In Depth

Where have all the doctors and nurses gone?

Health sector seeing a ‘breakdown’ in relationship between patients and medical professionals

As hospitals face severe shortages in nursing staff, GPs have hit back at reports that their working hours have hit a record low.

Research commissioned by the Department of Health before the Covid-19 pandemic has found that general practitioners worked an average of three days a week in 2019. But “the very notion of a ‘part-time’ GP is often anything but”, said the British Medical Association’s GP committee chair, Dr Richard Vautrey

The tenth National GP Worklife Survey, which was carried out in 2019–20 and heard from 1,332 GPs, found that they worked an average of 6.6 half-day sessions per week, “the lowest on record”, said The Telegraph. However, the survey data shows GPs work an average of 40 hours a week, “the same as most full-time jobs”, Vautrey pointed out. 

Sessions, which are 4 hours and 10 minutes long, are “an incredibly crude measure” of working conditions, Vautrey continued. “GPs in reality work 10 to 12-hour days” as morning and afternoon sessions “often extend well beyond” the stipulated hours.

The news comes as England’s hospitals have warned of a “mounting workforce crisis”, The Observer said, as NHS figures have revealed that there were around 39,000 vacancies for registered nurses at the end of June this year. 

Rising tensions

“The relationship between GP and patient is breaking down,” said an editorial in The Times. Of the NHS worklife survey’s respondents, 88.6% said that increasing workloads have piled pressure on to staff, while 81.9% reported increasing demands from patients as a considerable stress factor. 

There remain “particular tensions over access to face-to-face appointments”, The Telegraph continued, which were reduced over the pandemic as part of public health and safety measures. There were 13.7 million face-to-face GP consultations in August, just over half of the 23.8 million conducted in total, according to NHS data

Campaigners have called for a return to pre-pandemic levels of in-person appointments, saying that remote consultations risk misdiagnoses. A Downing Street spokesperson told the Daily Mail last month that “the public rightly may choose to want to see their GP face to face – and GP practices should be making that facility available to their patients”. 

“The idea that general practice is closed doesn’t stand up to scrutiny,” said medical publisher Pulse. A survey conducted by the publication found that GPs believe “a mixed model” of remote and in-person appointments has “benefited care and resulted in waiting times decreasing”. Pulse also pointed to the fact that total appointments in July 2021 was more than 5 million higher than the previous year.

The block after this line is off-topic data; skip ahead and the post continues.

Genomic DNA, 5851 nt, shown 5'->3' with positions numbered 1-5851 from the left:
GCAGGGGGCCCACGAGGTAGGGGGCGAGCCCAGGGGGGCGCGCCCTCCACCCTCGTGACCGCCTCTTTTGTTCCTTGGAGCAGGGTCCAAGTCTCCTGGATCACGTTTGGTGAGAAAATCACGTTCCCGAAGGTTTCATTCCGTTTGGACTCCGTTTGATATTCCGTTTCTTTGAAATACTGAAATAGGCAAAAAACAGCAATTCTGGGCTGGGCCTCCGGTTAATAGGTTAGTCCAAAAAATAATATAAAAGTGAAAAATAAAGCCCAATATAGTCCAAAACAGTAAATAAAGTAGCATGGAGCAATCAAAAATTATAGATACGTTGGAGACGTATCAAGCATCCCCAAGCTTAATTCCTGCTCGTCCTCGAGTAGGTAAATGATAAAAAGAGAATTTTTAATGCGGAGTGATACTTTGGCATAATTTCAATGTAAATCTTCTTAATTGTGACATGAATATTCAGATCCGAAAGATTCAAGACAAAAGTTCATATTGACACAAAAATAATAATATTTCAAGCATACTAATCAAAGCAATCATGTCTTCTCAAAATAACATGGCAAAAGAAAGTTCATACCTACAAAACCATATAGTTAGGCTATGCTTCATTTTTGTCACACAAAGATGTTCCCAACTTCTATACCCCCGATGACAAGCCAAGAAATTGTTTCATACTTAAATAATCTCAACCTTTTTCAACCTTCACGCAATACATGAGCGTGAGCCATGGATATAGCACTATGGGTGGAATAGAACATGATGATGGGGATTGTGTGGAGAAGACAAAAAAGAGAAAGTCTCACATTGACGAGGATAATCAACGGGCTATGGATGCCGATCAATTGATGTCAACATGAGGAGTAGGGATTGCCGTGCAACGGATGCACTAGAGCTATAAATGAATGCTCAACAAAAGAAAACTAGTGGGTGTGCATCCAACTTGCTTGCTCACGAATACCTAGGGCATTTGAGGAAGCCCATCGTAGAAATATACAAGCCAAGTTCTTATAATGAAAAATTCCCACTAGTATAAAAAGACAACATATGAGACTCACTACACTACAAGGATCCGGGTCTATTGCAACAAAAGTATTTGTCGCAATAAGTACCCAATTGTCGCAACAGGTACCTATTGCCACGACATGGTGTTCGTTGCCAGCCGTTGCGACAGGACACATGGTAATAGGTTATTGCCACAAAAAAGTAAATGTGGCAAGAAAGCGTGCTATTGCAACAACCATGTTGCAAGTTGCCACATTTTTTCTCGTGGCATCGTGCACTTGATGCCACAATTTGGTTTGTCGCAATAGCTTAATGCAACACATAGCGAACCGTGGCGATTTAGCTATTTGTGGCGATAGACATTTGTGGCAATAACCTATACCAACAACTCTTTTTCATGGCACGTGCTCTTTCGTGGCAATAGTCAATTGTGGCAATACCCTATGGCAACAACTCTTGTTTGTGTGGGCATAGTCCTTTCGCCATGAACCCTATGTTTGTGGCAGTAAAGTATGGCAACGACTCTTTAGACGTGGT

Nursing ‘crisis’

Pressure is also being felt in hospitals, where staff shortages are causing healthcare experts concern. Recruiting nurses has proved difficult in the wake of the pandemic, leaving “thousands of nursing shifts each week” that “cannot be filled”, according to hospital reports seen by The Observer.

Working conditions during the peaks of Covid-19 caused considerable stress to these frontline staff, and the chair of the Royal College of Nursing (RCN), Carol Popplestone, has said that “without better support” the consequence for nursing staff’s physical and emotional health “will be even longer term damage”. 

The pandemic is not the only cause of nursing staff shortages. “A collapse in the numbers of recruits from Europe” has worsened the “crisis”, said The Observer. Some European nurses had suffered abuse from members of the public following the Brexit referendum and Shelley Pearce, a nurse and RCN representative, told the newspaper she could “quite understand” why some European nurses had “made a decision to go home” as a result. 

Under attack

The level of abuse GPs face from patients is also rising, and “there have been shocking casualties”, including the hospitalisation of four staff at one GP practice in Manchester by a patient. A survey of 1,000 GPs by Pulse found that around three-quarters reported a significant or slight increase in levels of patient abuse compared to before the pandemic.

Just under half of GPs reported feeling considerable to high levels of pressure from adverse publicity in the media in the worklife survey, a feeling that may have risen in recent months. September this year proved a “particularly brutal month for GPs”, said Pulse as in-person access to primary care services “dominated the news agenda”. 

Steps in the right direction?

“GPs feel they are being unfairly scapegoated,” said an editorial in The Telegraph, but they must “acknowledge that there is an issue”. The current triage system for face-to-face appointments, whereby patients are first assessed over the telephone, is “cumbersome”, said the paper. Though 70% of GPs in the worklife survey indicated long working hours were a considerable contributor to job pressure, their working practices are “inconvenient to patients, with evening and weekend surgeries unusual”, the newspaper said. 

The British Medical Association is asking general practitioners if they would consider leaving the NHS if the current level of abuse and workloads were to continue. The survey is a “major development”, said Pulse, and Health Secretary Sajid Javid’s response to the findings “could be one of the defining factors of his time in office”.

The government has pledged to recruit an additional 6,000 GPs by 2024, but an “exodus of older doctors” and “the fact it takes ten years to train a GP” has given rise to scepticism the target will be achieved, said The Times. 

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